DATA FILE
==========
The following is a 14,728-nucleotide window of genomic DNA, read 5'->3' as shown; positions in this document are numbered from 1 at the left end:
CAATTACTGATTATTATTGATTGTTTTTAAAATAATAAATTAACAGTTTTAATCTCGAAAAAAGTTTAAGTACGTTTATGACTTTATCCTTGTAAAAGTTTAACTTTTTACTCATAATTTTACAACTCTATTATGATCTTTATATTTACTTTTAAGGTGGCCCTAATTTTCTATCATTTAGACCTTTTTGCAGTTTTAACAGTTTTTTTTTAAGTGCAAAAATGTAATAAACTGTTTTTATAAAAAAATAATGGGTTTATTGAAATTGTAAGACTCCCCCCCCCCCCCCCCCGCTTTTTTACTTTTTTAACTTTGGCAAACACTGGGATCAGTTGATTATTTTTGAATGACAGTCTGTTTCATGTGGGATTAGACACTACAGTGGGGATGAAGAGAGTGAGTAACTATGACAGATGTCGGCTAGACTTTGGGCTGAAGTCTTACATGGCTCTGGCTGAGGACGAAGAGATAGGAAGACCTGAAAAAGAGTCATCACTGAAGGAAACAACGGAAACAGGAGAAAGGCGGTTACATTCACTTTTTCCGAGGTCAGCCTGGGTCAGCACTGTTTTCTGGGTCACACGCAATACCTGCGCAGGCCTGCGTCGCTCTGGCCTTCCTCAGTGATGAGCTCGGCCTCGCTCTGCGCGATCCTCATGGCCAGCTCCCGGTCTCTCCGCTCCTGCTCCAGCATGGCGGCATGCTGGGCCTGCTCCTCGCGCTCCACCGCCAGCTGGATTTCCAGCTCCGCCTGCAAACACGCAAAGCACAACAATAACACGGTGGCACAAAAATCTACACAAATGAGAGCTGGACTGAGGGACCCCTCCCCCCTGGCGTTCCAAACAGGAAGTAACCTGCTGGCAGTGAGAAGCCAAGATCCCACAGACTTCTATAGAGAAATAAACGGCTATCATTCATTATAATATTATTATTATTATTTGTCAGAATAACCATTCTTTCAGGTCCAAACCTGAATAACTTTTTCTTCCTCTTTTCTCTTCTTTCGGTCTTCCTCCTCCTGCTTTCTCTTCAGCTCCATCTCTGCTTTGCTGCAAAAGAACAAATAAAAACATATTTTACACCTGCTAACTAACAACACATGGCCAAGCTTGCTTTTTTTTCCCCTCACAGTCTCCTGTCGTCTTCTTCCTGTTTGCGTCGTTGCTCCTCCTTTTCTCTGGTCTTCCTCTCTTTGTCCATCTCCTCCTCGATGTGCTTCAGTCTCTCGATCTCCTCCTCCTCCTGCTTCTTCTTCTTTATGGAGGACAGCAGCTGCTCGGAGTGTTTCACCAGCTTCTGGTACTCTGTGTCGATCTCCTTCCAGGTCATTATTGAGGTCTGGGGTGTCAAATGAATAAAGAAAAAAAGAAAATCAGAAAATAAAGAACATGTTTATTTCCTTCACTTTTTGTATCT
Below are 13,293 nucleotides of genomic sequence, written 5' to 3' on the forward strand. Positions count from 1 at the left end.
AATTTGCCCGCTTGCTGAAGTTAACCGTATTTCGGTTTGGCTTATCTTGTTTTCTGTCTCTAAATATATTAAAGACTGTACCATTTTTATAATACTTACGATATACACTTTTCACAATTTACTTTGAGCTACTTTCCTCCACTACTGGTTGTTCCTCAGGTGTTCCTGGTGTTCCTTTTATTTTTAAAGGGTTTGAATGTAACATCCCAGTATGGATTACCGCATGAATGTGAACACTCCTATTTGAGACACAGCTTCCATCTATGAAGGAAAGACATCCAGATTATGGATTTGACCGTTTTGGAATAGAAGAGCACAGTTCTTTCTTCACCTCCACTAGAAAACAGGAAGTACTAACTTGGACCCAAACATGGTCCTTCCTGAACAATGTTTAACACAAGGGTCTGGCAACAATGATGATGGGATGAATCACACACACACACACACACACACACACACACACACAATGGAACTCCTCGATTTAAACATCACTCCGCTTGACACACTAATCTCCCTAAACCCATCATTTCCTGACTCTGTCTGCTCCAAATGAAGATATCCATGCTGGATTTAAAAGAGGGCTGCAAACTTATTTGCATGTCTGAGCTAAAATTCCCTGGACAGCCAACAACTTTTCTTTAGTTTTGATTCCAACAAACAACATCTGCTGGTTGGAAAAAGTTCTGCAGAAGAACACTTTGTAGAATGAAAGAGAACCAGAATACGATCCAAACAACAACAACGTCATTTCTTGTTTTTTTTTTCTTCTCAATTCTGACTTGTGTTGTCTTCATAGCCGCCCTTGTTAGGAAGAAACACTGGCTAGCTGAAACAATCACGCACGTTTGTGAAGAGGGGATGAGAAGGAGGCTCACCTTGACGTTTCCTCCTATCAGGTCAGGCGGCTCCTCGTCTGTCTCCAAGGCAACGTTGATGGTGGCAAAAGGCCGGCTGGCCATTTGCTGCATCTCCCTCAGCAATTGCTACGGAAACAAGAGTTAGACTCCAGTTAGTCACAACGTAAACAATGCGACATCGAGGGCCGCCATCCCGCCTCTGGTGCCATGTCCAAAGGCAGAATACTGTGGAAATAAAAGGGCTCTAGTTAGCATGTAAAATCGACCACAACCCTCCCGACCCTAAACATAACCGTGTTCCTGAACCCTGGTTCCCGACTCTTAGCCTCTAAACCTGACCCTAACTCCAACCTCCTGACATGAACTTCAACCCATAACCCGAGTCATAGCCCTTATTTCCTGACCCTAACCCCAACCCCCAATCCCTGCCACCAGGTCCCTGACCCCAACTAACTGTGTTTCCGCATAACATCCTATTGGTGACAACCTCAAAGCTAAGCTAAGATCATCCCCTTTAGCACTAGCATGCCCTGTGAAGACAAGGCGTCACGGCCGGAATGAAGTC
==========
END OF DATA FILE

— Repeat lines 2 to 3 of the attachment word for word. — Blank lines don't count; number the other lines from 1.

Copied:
CAATTACTGATTATTATTGATTGTTTTTAAAATAATAAATTAACAGTTTTAATCTCGAAAAAAGTTTAAGTACGTTTATGACTTTATCCTTGTAAAAGTTTAACTTTTTACTCATAATTTTACAACTCTATTATGATCTTTATATTTACTTTTAAGGTGGCCCTAATTTTCTATCATTTAGACCTTTTTGCAGTTTTAACAGTTTTTTTTTAAGTGCAAAAATGTAATAAACTGTTTTTATAAAAAAATAATGGGTTTATTGAAATTGTAAGACTCCCCCCCCCCCCCCCCCGCTTTTTTACTTTTTTAACTTTGGCAAACACTGGGATCAGTTGATTATTTTTGAATGACAGTCTGTTTCATGTGGGATTAGACACTACAGTGGGGATGAAGAGAGTGAGTAACTATGACAGATGTCGGCTAGACTTTGGGCTGAAGTCTTACATGGCTCTGGCTGAGGACGAAGAGATAGGAAGACCTGAAAAAGAGTCATCACTGAAGGAAACAACGGAAACAGGAGAAAGGCGGTTACATTCACTTTTTCCGAGGTCAGCCTGGGTCAGCACTGTTTTCTGGGTCACACGCAATACCTGCGCAGGCCTGCGTCGCTCTGGCCTTCCTCAGTGATGAGCTCGGCCTCGCTCTGCGCGATCCTCATGGCCAGCTCCCGGTCTCTCCGCTCCTGCTCCAGCATGGCGGCATGCTGGGCCTGCTCCTCGCGCTCCACCGCCAGCTGGATTTCCAGCTCCGCCTGCAAACACGCAAAGCACAACAATAACACGGTGGCACAAAAATCTACACAAATGAGAGCTGGACTGAGGGACCCCTCCCCCCTGGCGTTCCAAACAGGAAGTAACCTGCTGGCAGTGAGAAGCCAAGATCCCACAGACTTCTATAGAGAAATAAACGGCTATCATTCATTATAATATTATTATTATTATTTGTCAGAATAACCATTCTTTCAGGTCCAAACCTGAATAACTTTTTCTTCCTCTTTTCTCTTCTTTCGGTCTTCCTCCTCCTGCTTTCTCTTCAGCTCCATCTCTGCTTTGCTGCAAAAGAACAAATAAAAACATATTTTACACCTGCTAACTAACAACACATGGCCAAGCTTGCTTTTTTTTCCCCTCACAGTCTCCTGTCGTCTTCTTCCTGTTTGCGTCGTTGCTCCTCCTTTTCTCTGGTCTTCCTCTCTTTGTCCATCTCCTCCTCGATGTGCTTCAGTCTCTCGATCTCCTCCTCCTCCTGCTTCTTCTTCTTTATGGAGGACAGCAGCTGCTCGGAGTGTTTCACCAGCTTCTGGTACTCTGTGTCGATCTCCTTCCAGGTCATTATTGAGGTCTGGGGTGTCAAATGAATAAAGAAAAAAAGAAAATCAGAAAATAAAGAACATGTTTATTTCCTTCACTTTTTGTATCT
Below are 13,293 nucleotides of genomic sequence, written 5' to 3' on the forward strand. Positions count from 1 at the left end.